The Erotic and the Murderous: Irish National Opera's 'Salome'

Irish National Opera's 'Salome' (Photo: Patricio Cassinoni)

The Erotic and the Murderous: Irish National Opera's 'Salome'

Irish National Opera's production of Richard Strauss' 'Salome' opened on 12 March at the Bord Gáis Energy Theatre. Adrian Smith reviews.

Richard Strauss’ Salome is one of the few operas in the repertoire that truly lacks a central character worthy of the audience’s sympathy. While one might initially get behind Salome herself as a sexually liberated young woman battling against the lecherous patriarchy of Herodes’ corrupt court, her spoilt brat persona negates this possibility long before her necrophiliac desires fully manifest themselves at the opera’s finish. On the other hand, the object of her affection Jochanaan is a pious fanatic whose lengthy sermons have all the charm of a fundamentalist evangelical preacher. In place of high ideals such as love or heroism, what captures our fascination is the potent combination of the erotic and the murderous.

In the programme notes, director Bruno Ravella contrasts Salome’s love as ‘eros: the old god of desire’ against that of Jochanaan’s ‘agape: the spiritual love of the new god for his followers’. This conflict between erotic desire and spiritual purity formed the production’s central tension and manifested itself most strikingly in the staging designed by Leslie Travers which must rank as one of the most visually arresting that Irish National Opera has ever managed.

At the outset, it consisted of a bare concrete capsule with tiered steps surrounding a circular clump of lush vegetation. When Salome (Sinéad Campbell Wallace) is led down to Jochanaan’s (Tómas Tómasson) cell, the vegetation lifted to reveal dangling roots that remained suspended, chandelier-like, above the set for the remainder of the opera. A circular disk of shallow water was revealed at the centre of the stage.

While undeniably beautiful, the minimalist restraint did seem to suppress some of the opera’s sexually charged energy. For instance, the scene in which Salome becomes transfixed by Jochanaan’s physical beauty is musically one of the most tantalising in the entire opera. However, the implicit sexuality of the encounter was dampened somewhat by having Jochanaan plod around barefoot in the water dressed in a shabby suit. As it turned out, the water element was a tee up for a baptism gesture in which Jochanaan poured water over the head of Salome at the end of this scene. While clever – Jochanaan is John the Baptist at the end of the day – the prolonged set up did seem at odds with the heady sensuousness of the music.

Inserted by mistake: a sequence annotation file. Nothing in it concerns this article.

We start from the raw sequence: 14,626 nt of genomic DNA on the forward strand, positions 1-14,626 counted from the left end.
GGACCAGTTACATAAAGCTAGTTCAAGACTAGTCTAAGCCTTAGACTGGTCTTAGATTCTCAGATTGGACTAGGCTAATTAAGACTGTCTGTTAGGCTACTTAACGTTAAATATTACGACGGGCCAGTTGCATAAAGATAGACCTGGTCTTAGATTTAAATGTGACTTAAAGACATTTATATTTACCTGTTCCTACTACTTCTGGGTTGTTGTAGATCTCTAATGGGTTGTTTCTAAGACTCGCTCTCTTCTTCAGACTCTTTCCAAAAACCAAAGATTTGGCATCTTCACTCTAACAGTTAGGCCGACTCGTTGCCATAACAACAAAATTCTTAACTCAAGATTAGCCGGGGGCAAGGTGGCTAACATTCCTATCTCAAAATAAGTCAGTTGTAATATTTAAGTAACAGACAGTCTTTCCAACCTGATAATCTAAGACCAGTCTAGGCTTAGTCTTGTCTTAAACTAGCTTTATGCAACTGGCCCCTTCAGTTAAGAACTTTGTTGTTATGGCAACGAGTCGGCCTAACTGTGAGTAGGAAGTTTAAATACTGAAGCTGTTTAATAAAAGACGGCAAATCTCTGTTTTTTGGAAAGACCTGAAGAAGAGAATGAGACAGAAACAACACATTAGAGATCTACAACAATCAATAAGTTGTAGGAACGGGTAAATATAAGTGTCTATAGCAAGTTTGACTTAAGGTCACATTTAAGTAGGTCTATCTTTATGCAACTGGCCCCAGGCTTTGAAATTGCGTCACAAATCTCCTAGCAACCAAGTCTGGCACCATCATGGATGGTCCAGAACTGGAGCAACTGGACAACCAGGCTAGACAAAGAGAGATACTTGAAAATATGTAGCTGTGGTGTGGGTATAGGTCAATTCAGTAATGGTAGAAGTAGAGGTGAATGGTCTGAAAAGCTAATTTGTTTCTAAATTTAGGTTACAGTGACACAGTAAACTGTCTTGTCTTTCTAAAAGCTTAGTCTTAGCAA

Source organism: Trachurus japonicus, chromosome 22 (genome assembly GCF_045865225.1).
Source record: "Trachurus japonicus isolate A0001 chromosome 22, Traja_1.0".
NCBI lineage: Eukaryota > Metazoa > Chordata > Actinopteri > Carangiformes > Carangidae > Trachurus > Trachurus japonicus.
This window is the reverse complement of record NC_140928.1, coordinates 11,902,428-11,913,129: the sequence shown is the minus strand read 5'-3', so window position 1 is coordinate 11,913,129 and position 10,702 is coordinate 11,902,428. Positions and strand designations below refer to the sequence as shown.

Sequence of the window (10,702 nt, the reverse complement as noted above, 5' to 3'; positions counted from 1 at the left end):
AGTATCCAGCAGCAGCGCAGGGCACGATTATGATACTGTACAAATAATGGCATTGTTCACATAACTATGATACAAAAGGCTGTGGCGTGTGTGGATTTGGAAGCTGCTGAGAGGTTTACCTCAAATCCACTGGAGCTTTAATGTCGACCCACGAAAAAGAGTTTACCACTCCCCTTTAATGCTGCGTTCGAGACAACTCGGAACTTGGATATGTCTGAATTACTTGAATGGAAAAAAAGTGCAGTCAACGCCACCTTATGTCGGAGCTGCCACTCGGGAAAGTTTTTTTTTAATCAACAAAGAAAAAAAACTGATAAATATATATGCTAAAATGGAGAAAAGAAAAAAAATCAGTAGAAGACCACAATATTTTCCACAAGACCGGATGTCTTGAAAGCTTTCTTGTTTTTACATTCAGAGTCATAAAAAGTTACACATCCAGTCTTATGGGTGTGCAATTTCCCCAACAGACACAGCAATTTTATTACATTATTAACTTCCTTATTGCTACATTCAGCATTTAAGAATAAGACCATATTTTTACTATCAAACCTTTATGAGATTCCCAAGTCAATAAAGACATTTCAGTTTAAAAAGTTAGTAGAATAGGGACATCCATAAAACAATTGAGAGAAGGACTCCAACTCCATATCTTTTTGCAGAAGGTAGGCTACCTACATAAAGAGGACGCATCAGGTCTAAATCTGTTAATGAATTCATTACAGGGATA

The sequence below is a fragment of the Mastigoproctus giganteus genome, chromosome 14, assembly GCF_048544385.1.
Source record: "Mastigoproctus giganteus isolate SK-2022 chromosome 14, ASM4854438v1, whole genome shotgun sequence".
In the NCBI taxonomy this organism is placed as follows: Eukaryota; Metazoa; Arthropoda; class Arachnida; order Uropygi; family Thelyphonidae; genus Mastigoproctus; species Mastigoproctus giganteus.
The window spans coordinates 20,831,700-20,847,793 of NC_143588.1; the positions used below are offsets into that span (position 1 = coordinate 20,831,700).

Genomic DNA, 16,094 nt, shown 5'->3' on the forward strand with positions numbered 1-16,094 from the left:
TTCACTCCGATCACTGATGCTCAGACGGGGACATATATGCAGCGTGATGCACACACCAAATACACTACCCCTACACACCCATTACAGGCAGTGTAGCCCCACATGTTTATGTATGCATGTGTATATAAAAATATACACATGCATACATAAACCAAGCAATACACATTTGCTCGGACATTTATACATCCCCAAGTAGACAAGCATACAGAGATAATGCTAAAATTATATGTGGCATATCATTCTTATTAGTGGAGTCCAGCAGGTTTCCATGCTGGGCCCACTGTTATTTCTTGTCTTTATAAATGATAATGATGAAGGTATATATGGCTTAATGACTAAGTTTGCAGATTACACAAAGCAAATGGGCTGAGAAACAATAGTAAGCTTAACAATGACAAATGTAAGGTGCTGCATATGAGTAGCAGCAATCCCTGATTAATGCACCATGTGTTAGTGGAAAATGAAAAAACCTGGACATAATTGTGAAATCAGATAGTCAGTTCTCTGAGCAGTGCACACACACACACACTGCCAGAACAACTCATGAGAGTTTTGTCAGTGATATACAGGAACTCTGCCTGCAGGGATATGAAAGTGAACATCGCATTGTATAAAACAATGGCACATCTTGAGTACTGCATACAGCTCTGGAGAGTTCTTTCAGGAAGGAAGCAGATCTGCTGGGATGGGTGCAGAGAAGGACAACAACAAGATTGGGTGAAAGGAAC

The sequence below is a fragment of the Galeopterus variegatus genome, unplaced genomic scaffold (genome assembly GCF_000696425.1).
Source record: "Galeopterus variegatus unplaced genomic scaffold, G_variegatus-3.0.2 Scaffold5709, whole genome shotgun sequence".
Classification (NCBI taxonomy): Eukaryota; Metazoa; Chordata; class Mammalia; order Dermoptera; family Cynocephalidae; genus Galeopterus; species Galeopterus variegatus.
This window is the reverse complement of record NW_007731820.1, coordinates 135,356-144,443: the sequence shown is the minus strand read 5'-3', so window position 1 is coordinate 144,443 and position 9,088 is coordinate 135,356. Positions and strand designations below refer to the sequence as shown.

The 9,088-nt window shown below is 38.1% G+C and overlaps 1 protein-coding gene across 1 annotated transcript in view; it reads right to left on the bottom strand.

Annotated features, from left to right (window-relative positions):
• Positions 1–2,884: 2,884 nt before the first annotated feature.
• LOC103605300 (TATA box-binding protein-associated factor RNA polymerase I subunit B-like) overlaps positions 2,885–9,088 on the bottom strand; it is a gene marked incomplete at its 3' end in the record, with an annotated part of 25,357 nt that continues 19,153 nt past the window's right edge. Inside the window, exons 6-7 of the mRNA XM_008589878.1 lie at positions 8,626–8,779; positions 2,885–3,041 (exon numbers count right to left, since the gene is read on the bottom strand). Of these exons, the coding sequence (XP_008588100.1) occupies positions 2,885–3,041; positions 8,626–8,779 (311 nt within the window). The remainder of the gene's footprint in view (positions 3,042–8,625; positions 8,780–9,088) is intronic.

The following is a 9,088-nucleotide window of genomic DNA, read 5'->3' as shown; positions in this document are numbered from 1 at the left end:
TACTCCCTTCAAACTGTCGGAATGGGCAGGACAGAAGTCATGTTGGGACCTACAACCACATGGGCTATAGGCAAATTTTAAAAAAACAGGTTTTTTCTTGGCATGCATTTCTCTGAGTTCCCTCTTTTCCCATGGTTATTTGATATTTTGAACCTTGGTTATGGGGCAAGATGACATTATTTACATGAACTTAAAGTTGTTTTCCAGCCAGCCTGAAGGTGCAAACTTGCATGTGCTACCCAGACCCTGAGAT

The tiered backdrop worked particularly well in the famous ‘Dance of the Seven Veils’, which started with Salome enticingly playing with her own silhouettes on the top step and culminated with her furiously dipping her hair in water and splashing about in a fury of petulance. In the final scene, the suspended vegetation glowed blood red and the central disk provided a podium for her caressing of Jochanaan’s severed head. 

Sinéad Campbell Wallace and Tómas Tómasson (Photo: Patricio Cassinoni)

Strong cast
In terms of singing, the opera had possibly the most uniformly strong cast ever assembled for an INO production. Campbell Wallace was simply outstanding in one of opera’s most notoriously demanding soprano roles. She brilliantly executed Liz Roche’s tasteful choreography for the ‘Dance of the Seven Veils’ and maintained her stamina right through to the lengthy final aria. Equally impressive was the soaring tenor voice of Vincent Wolfsteiner whose buffoonish lechery in the role of Herodes provided the indispensable comic element while the booming voice of bass-baritone Tómasson made for a compelling Jochanaan. The production also featured some excellent singing across the minor roles with a particular highlight being the rapid-fire exchanges amongst the Jews arguing about the nature of God.

As with Strauss’ Der Rosenkavalier last year, the INO orchestra under Fergus Sheil overcame the space limitations of the orchestra pit in the Bord Gáis Energy Theatre, managing to produce a rich sound with only a fraction of the string complement that Strauss’ late-Romantic score demands.

While one can argue about how well certain aspects of the production aligned with the decadent expressionism of Strauss’ work, this was once again an original attempt to shed new light on a classic and demonstrated INO’s continued openness to risk and experimentation. This was certainly appreciated by the audience at the opera’s conclusion who greeted the cast with a tumultuous applause considerably louder than anything I can ever recall at the Bord Gáis. Indeed, there was the general sense that with this quality of singing and the consistent ambition of its productions, INO has broken into new territory this season. This naturally invites speculation about the kind of challenging repertoire it might take on in the near future – some Wagner next year perhaps?

Salome is at the Bord Gáis Energy Theatre for two more performances – Thursday 14 and Saturday 16 March. To book, visit

Published on 14 March 2024

Adrian Smith is Lecturer in Musicology at TU Dublin Conservatoire.

comments powered by Disqus